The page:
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The covered combination is a stock options strategy that can be used when the investor is moderately bullish on a stock or exchange-traded fund.

A covered combination consists holding shares of a stock (a long stock position) while simultaneously holding a short straddle or short strangle options position at the same time. A straddle combines an at-the-money put option and an at-the-money call option. A strangle is a combination of an out-of-the-money put and an out-of-the-money call. Short option positions are used with the covered combination.

A covered combination is assembled by buying stock, then selling a put and a call. The investor should be moderately bullish on the stock and be willing to either sell the stock if it goes above the call strike or buy more if it falls below the put strike.

For a real life example, let's look at General Electric (GE) - Get General Electric Company Report . This is not a recommendation to buy GE, just an illustration. As of Nov. 20, GE was trading at $30.74 per share. The January 2016 32 call was selling for $0.32, and the 30 put was selling for $0.60. So if you bought 100 shares of GE it would cost $3,091. By selling the put and the call you'd receive $92 for a net debit of $2,999. Trading commissions are ignored in this illustration.

If GE closes between $30 and $32 on the Jan. 15 expiration date, both options will expire worthless, and the $92 minus commissions will be yours to keep. If it closes above $32 you'll get called at $32, plus you'll keep both option premiums, so you'll receive $3,292 for a gain of $201 or 6.5% in less than two months. That is your best case scenario. If the stock closes below $30 you'll get assigned on the 30 put and your cost for the 100 shares will be $30 minus the options premiums, which is $2,908. Now you would own 200 shares of GE.

Longer-term options can be used for investors who don't like high turnover. Using the January 2017 LEAPS instead of the 60-day options would look like this: You'd buy 100 shares of GE for $3,091. You'd sell the 30 put for $2.38 and the 32 call for $1.36, for a total of $374. Your break-even will now be $2,717. Your static return, if the stock doesn't move at all, will be just over 12% plus dividends. The current quarterly dividend for GE is 23 cents, so that would be another $92 over the year if GE doesn't cut the dividend. The maximum profit would be about 16% plus dividends.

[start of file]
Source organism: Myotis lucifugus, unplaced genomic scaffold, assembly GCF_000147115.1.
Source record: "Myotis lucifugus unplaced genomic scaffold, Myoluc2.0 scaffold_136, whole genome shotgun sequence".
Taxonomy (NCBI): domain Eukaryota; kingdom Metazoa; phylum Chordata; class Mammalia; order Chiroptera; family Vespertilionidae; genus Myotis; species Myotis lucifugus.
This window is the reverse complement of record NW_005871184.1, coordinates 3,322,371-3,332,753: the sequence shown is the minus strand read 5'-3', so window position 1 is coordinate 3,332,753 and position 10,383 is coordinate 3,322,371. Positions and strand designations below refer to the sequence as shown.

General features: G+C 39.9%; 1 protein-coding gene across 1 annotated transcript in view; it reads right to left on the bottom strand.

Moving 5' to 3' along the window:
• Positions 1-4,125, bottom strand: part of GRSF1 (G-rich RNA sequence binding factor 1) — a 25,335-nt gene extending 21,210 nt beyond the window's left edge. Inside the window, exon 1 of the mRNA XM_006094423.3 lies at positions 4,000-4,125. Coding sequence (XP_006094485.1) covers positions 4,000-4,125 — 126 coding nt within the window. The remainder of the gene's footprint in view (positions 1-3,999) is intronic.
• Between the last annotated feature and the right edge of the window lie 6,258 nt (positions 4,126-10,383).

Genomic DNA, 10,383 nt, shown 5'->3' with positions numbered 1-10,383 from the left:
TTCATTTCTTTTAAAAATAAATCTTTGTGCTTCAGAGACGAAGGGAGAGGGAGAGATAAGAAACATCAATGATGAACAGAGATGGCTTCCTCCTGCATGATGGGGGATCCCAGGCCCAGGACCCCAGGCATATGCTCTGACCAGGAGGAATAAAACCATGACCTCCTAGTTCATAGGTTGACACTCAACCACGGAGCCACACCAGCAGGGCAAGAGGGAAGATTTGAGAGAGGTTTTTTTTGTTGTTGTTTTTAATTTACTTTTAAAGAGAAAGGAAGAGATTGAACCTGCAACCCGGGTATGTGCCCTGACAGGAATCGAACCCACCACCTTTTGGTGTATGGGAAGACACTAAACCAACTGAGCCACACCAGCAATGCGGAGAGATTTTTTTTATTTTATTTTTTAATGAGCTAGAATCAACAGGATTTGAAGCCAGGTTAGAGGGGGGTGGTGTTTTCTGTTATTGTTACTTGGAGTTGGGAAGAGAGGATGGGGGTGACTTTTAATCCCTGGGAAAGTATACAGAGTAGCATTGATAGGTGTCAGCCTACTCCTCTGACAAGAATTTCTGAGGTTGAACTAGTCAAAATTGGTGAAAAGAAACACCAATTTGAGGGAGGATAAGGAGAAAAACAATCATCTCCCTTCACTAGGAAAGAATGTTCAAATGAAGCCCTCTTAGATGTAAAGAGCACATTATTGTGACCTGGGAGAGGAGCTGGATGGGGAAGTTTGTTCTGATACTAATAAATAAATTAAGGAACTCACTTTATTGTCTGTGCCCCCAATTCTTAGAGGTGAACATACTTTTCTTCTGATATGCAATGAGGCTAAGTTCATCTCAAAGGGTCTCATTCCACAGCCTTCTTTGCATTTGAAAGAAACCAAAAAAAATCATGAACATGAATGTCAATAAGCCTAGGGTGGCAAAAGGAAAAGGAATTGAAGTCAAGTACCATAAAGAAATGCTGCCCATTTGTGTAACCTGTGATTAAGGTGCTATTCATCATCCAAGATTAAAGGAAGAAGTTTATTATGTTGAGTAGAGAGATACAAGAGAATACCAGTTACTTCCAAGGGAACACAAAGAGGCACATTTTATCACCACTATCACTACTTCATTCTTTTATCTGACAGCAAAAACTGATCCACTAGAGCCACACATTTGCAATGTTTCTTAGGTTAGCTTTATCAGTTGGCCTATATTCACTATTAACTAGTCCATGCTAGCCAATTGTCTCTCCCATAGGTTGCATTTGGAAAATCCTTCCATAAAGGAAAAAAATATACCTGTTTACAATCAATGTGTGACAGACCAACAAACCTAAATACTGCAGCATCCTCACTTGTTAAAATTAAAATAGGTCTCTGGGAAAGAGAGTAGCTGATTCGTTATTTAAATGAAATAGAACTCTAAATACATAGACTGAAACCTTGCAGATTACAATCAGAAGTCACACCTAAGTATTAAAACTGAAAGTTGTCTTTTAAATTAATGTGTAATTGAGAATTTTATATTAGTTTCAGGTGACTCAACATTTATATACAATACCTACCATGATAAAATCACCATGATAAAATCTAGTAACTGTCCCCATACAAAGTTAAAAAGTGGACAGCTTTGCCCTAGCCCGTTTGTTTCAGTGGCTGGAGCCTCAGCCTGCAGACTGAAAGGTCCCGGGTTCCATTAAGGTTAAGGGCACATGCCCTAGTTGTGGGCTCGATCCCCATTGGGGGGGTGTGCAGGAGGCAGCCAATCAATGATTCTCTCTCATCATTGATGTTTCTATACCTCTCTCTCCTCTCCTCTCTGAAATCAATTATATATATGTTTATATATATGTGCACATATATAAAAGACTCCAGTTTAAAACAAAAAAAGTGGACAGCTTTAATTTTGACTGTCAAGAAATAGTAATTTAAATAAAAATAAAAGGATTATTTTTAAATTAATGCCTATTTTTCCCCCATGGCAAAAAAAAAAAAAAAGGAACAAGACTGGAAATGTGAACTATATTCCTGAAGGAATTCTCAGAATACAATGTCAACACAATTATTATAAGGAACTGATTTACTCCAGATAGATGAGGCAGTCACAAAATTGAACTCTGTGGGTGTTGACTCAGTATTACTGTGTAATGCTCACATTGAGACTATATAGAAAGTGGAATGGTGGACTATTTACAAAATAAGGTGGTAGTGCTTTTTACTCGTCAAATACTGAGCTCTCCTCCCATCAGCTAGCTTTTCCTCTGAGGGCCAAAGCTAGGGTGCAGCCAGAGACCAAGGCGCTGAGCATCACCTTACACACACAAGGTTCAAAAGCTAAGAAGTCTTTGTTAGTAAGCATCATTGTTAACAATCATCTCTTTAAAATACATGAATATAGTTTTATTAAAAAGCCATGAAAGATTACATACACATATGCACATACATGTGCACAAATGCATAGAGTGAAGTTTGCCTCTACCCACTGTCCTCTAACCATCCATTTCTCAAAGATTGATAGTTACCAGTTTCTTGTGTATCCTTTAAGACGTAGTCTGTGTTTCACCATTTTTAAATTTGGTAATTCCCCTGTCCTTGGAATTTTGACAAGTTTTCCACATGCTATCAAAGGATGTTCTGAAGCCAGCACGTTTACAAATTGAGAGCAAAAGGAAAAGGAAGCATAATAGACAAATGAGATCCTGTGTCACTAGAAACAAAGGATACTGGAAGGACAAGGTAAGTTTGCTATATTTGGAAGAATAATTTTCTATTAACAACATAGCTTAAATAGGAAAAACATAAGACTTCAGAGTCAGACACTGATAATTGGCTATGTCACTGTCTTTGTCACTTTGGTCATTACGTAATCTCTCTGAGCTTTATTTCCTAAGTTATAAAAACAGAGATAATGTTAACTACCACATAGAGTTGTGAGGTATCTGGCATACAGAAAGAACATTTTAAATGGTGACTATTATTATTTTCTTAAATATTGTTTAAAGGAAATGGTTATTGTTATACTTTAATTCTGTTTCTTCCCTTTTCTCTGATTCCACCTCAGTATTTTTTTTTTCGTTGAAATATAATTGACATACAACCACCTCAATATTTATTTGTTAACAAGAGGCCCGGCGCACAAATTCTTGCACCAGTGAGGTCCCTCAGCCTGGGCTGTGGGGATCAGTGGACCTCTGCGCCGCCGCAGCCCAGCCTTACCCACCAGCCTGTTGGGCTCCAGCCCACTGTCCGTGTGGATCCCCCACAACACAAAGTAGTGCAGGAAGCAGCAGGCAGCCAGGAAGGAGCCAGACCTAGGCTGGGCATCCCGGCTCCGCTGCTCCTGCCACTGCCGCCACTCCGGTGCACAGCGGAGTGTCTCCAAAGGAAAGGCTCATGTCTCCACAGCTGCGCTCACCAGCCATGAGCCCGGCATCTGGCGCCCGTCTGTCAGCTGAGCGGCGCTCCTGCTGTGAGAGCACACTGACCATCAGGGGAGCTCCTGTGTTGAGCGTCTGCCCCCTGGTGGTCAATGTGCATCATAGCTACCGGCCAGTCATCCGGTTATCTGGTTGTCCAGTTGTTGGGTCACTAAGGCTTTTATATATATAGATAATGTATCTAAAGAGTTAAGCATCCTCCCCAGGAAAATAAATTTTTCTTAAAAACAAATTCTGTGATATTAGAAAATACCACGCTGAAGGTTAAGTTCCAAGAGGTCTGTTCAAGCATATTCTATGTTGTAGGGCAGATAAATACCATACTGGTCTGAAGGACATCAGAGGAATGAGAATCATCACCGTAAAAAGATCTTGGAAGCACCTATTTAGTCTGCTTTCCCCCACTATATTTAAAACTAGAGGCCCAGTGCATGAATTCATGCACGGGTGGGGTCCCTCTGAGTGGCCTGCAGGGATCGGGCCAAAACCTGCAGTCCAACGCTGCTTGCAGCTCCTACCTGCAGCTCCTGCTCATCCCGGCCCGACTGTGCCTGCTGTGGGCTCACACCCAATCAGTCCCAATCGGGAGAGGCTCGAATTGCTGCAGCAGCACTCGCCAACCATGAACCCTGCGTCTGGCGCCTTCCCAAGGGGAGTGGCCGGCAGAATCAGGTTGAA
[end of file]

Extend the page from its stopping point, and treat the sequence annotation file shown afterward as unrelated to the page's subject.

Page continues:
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The process can be continued until you are either called out of the stock or you have accumulated your maximum position. If you are willing to accumulate 1,000 shares of the stock, you could keep repeating the process until you own 1,000 shares or your accumulated position gets called away.

An alternative to starting with a covered combination is to identify a stock that you're willing to own and a price you're willing to pay, and then begin by selling puts until you get assigned. Once you get assigned and are long the stock, then you can sell the strangle against the long stock and build the covered combination. If you're willing to build a 1,000-share position, you can decide how many contracts you want to sell each time. You could plan to execute the strategy with one option contract on each side and accumulate 100-share lots, or 2 contracts, or 5 contracts. One of the beauties of using options is the flexibility and creativity they allow.

The flexibility that options provide allows for adjustments in strike price and expiration date selection. If you're bullish on the stock and want to allow more room for upside profit, you can sell the calls farther out of the money and the puts closer to the money. If you're a little less bullish you can sell the calls closer and the puts further away. For example, if you own 100 shares of stock, you are long 100 deltas. If you create a covered combination and sell a 50-delta put and a 50-delta call, they will offset and you'll still be long 100 deltas. If you're more bullish you can sell the 50-delta put and the 25-delta call, and now your net delta position will be 125 deltas or the equivalent of being long 125 shares of stock. If you're less bullish, you can choose to sell the 25-delta put and the 50-delta call, and that would be equivalent of owning 75 shares of the underlying stock.

The options you sell don't have to be from the same expiration either; you can choose to sell the put and the call with different expiration dates, which can be a useful strategy for planning around earnings announcements and ex-dividend dates.

Remember, options involve risk. It's important to understand how they are priced and know your personal risk tolerance; they are not suitable for all investors. In this example I illustrated a single stock, but you can also use this strategy on a broad-based index ETF to eliminate individual stock risk.

This article is commentary by an independent contributor. At the time of publication, the author held a long position in GE.